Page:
Why Become a Member

Persons often say that they are spiritual, but not religious. What they
probably mean by that is that have a belief in God and they may even know
Jesus, but their attitude is that churches just have too many people to deal
with; they would rather just be spiritual on their own. They will usually say
something like they feel closest to God when they are off by themselves,
close to nature.

So we might ask, why can’t we do that? Why not just practice our own
spirituality in our own way and not be bothered by having to deal with the
church and its members. Maybe attend a church every now and then when
we feel like making a connection or receiving a sacrament. Maybe just
show up on Easter and/or Christmas.

Well, the simple answer is yes, we can do that. However, the faith we will be
practicing is not Christianity. Jesus taught that faith is not a private matter.
Spirituality is not something we do individually. Our faith is not something
we can go off and enjoy by ourselves all alone, sitting by a stream or
walking in the woods. Now such times of private devotion can feed our
faith, but our life in Christ happens when we are gathered together, even
just two or three together. That is when Jesus said he would be with his
disciples. Not when they are off alone and feeling holy.

And it is really easier sometimes to feel holy when there is no one else
around. That is because life in a Christian community is not always easy.
We are humans after all. And humans fail. From time to time we fall out of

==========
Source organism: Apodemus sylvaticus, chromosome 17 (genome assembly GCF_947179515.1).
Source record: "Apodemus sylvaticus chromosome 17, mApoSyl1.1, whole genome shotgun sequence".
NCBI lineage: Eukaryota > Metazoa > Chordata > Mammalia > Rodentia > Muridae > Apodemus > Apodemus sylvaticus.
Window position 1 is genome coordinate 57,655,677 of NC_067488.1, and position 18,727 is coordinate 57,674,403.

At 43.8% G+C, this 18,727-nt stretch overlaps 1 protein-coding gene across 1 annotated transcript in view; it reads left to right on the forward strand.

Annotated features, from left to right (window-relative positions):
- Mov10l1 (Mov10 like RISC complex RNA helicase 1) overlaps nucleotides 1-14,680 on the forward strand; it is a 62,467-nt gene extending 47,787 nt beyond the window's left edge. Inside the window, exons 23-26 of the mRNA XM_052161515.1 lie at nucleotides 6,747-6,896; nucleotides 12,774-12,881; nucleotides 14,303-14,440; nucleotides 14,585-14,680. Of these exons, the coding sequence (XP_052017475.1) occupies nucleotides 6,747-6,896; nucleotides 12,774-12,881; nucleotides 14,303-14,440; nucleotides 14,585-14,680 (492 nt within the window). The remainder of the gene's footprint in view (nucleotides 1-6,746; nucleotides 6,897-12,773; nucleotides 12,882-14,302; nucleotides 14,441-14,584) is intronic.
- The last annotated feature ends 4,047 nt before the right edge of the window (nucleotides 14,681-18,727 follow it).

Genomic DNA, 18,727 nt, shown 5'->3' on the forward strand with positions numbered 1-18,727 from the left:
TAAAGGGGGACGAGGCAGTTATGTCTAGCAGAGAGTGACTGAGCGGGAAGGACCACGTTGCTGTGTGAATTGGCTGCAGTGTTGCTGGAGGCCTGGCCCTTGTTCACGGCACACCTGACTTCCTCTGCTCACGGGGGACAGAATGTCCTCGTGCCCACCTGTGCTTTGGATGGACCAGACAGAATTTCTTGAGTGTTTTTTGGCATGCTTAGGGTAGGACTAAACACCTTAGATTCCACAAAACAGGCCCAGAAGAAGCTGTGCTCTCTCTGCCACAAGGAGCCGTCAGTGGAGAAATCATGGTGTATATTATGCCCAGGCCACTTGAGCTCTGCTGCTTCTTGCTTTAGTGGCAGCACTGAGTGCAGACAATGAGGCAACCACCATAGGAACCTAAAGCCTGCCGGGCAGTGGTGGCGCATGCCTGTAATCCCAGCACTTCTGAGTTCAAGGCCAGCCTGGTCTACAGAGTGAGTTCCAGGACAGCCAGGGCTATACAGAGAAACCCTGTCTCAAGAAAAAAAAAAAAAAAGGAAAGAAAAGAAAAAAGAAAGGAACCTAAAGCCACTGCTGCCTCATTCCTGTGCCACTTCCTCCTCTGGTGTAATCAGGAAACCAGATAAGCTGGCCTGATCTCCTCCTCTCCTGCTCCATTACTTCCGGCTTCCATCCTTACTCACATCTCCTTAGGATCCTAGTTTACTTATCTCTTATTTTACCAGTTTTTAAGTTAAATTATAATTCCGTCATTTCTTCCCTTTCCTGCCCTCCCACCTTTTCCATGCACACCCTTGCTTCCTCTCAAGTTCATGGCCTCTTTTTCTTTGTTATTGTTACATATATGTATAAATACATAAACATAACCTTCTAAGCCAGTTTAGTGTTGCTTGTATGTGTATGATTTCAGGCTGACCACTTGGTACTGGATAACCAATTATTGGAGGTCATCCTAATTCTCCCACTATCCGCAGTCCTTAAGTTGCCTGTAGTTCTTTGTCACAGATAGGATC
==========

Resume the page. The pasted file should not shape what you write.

love with God and each other.

When Jesus began his ministry in the world, the first thing he did was to
call disciples and form a community. And that is his gift that has come
down to us today, the gift of community, where we meet brothers and
sisters, heart to heart, spirit to spirit, and face to face. It is that place where
we know God and are known by God, the love at the center of the
community, a life-giving, sacrificial, persistent love that calls us to reach
beyond ourselves, to realize we are connected, woven together into one
body, the family of God.

To become a member of the church is an outward and visible sign of your
intention to be a part of the community that Christ established and to be an integral part of the body of Christ in the world.

When persons become members of All Saints Episcopal Church we
observe a short welcoming liturgy wherein the new members promise to be
faithful to the new community; to challenge the community to become the best version of itself and to live up to what the community says it believes;
and to allow themselves to be changed, shaped, and transformed by the
community as they live into their called identity as a beloved child of God.
The congregation then makes the same promises to the new members. By
so doing, the entire community expresses the hope that together all may
live in the Spirit, build one another up in love, sharing in the life and worship of the church, and serving the world for the sake of Jesus Christ.